As the Courts have often stated, in bankruptcy and insolvency law, time is of the essence. Bankruptcy and insolvency legislation allows the Court to craft orders with the specific aim of shielding a Receiver against frivolous actions, such that the Receiver may complete his task of managing property while enforcing the rights of a secured creditor in a timely fashion. The HRH Hotels Ltd. case is one such example where the Court ruled that a plaintiff's claim against the Receiver was frivolous and constituted a collateral attack on the Receivership process.
On April 14, 2016, the Superior Court of Québec handed down its decision on an action in passing of title (PDF - available in French only) filed by 9108-9284 Québec Inc. ("9108", and the "9108 Motion") against the Receiver Deloitte Restructuring Inc. ("Deloitte" or the "Receiver"). Through the 9108 Motion, 9108 sought to acquire certain assets (the "Assets") of the Debtor HRH Hotels Ltd. (the "Debtor").
The 9108 Motion was contested by way of Deloitte's filing of a Motion to dismiss the 9108 Motion (the "Motion to dismiss"), alleging namely that 9108 had not complied with the Receivership Order which provided that any action instituted against the Receiver required prior leave pursuant to s. 215 of the Bankruptcy and Insolvency Act ("BIA").
The Honorable Michel A. Pinsonneault, S.C.J., allowed the Motion to dismiss and dismissed the 9108 Motion. In its analysis, the Court held that by sending a standard form document entitled "Offer to purchase" (the "Standard Offer") to 9108 and to other potential bidders, the Receiver never made an offer to purchase; rather, the Receiver was soliciting offers so that they could be considered in the Receiver's eventual decision on sale of the Assets. The Court concluded that by continuing to formulate offers to the Receiver through various legal intermediaries, 9108's numerous offers and the 9108 Motion constituted a collateral attack on the Receiver's endeavours to sell the Assets as quickly as possible, and for the benefit of the creditors.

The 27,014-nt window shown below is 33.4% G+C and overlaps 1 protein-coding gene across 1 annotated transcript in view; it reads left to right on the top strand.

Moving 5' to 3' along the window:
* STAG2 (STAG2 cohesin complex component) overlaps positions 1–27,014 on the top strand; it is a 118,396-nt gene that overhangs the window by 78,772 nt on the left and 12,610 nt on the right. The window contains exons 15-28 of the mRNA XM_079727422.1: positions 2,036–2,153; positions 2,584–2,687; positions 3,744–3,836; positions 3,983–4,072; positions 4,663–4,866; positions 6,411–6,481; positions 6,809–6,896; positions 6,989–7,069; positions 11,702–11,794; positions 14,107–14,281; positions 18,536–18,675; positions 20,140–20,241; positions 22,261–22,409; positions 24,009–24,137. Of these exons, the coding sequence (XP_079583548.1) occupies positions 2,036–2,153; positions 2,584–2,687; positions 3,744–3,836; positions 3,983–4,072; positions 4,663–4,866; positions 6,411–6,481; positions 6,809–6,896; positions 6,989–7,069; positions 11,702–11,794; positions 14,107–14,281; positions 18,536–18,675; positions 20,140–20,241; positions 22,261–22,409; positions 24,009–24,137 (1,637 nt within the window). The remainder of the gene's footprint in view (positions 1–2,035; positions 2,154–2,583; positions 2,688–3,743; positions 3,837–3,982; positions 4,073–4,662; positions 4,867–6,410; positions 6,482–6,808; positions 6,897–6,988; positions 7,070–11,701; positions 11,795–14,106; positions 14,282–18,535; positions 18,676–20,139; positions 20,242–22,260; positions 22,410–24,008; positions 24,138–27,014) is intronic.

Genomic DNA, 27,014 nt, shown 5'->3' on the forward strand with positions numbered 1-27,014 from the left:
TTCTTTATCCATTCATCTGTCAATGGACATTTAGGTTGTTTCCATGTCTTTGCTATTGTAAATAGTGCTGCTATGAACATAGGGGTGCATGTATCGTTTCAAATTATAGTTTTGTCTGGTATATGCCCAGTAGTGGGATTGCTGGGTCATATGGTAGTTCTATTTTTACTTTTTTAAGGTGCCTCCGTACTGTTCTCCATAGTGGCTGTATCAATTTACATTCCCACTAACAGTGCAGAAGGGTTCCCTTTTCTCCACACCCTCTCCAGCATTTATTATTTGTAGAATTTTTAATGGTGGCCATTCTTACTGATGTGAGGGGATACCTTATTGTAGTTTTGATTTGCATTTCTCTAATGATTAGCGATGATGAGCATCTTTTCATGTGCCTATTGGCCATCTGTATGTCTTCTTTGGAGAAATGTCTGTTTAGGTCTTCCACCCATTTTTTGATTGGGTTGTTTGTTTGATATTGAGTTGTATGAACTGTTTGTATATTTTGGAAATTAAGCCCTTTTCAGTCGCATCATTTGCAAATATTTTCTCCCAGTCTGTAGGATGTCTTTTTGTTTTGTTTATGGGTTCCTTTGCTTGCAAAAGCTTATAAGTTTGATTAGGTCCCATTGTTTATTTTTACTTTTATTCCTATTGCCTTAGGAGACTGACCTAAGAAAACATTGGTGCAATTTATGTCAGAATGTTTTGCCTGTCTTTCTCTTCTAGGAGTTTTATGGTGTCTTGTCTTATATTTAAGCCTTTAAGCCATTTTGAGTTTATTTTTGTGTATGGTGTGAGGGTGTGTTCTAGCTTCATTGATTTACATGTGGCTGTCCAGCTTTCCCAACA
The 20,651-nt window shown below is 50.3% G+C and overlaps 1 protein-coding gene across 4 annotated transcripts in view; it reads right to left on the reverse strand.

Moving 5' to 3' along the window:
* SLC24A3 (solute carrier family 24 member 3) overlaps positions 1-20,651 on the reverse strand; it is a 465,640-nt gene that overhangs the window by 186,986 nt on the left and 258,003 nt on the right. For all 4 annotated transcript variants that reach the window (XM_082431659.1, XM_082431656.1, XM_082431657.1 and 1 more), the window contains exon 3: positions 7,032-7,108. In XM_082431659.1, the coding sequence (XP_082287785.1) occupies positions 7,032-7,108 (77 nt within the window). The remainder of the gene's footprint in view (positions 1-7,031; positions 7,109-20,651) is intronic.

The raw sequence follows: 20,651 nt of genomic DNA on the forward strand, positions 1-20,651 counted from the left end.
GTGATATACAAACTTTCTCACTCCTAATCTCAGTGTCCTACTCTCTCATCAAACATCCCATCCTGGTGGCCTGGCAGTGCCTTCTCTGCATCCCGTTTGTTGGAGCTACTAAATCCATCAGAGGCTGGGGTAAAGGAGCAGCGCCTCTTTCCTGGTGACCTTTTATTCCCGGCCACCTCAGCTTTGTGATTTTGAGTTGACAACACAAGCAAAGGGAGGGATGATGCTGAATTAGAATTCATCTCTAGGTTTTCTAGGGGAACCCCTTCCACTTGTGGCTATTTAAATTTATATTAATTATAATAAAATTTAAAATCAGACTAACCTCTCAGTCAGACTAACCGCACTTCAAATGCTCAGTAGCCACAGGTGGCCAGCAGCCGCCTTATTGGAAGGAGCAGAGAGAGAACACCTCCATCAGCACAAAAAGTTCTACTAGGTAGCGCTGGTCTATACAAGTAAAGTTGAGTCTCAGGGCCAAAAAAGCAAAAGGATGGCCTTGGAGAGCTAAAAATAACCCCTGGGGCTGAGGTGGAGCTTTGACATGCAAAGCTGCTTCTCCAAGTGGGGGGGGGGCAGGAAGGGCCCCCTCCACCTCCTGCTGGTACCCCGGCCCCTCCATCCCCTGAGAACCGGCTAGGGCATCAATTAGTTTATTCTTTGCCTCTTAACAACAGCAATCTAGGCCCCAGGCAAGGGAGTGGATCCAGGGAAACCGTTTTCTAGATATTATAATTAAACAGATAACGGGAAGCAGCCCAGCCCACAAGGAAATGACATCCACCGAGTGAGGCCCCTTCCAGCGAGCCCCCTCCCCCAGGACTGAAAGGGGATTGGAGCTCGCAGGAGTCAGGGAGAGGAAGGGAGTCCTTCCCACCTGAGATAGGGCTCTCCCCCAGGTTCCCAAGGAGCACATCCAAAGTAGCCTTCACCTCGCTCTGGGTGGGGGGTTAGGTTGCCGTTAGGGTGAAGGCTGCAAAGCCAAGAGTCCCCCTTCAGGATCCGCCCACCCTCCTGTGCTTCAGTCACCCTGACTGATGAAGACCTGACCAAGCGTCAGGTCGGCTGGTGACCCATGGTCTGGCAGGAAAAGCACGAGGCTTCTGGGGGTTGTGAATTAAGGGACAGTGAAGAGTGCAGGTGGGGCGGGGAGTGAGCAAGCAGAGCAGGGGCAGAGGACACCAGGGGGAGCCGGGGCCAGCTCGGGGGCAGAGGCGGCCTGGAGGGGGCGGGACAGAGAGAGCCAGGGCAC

In its reasons, the Court adopted the view that failure to obtain leave pursuant to s. 215 BIA prior to instituting proceedings against the Receiver rendered the 9108 Motion null ab initio, and that this nullity could not be rectified in the course of proceedings.
Moreover, the Court was not satisfied with 9108's demonstration of its capacity to pay the full purchase price for the Assets. Indeed, 9108's initial deposit was of a lesser amount than the deposit required pursuant to the Standard Offer.
As well, the Court considered that 9108's conduct in the proceedings was tantamount to vexatious and abusive behaviour, and used its discretionary power under s. 197 BIA to condemn 9108 to pay Deloitte its fees and costs in connection with the 9108 Motion on a solicitor-client basis.
This is an important decision in insolvency law as it attempts to resolve the two separate lines of case law pertaining to whether or not failure to obtain leave pursuant to s. 215 BIA constitutes an absolute or relative nullity of the contemplated proceedings. However, this is also an important decision in the general law of sale contracts as it addresses the criteria required to institute a valid action in passing of title, namely that the plaintiff-purchaser must demonstrate a clear financial capacity to pay the purchase price.
Fasken Martineau counseled Deloitte Restructuring Inc. with a team consisting of Luc Morin and Nicolas Mancini.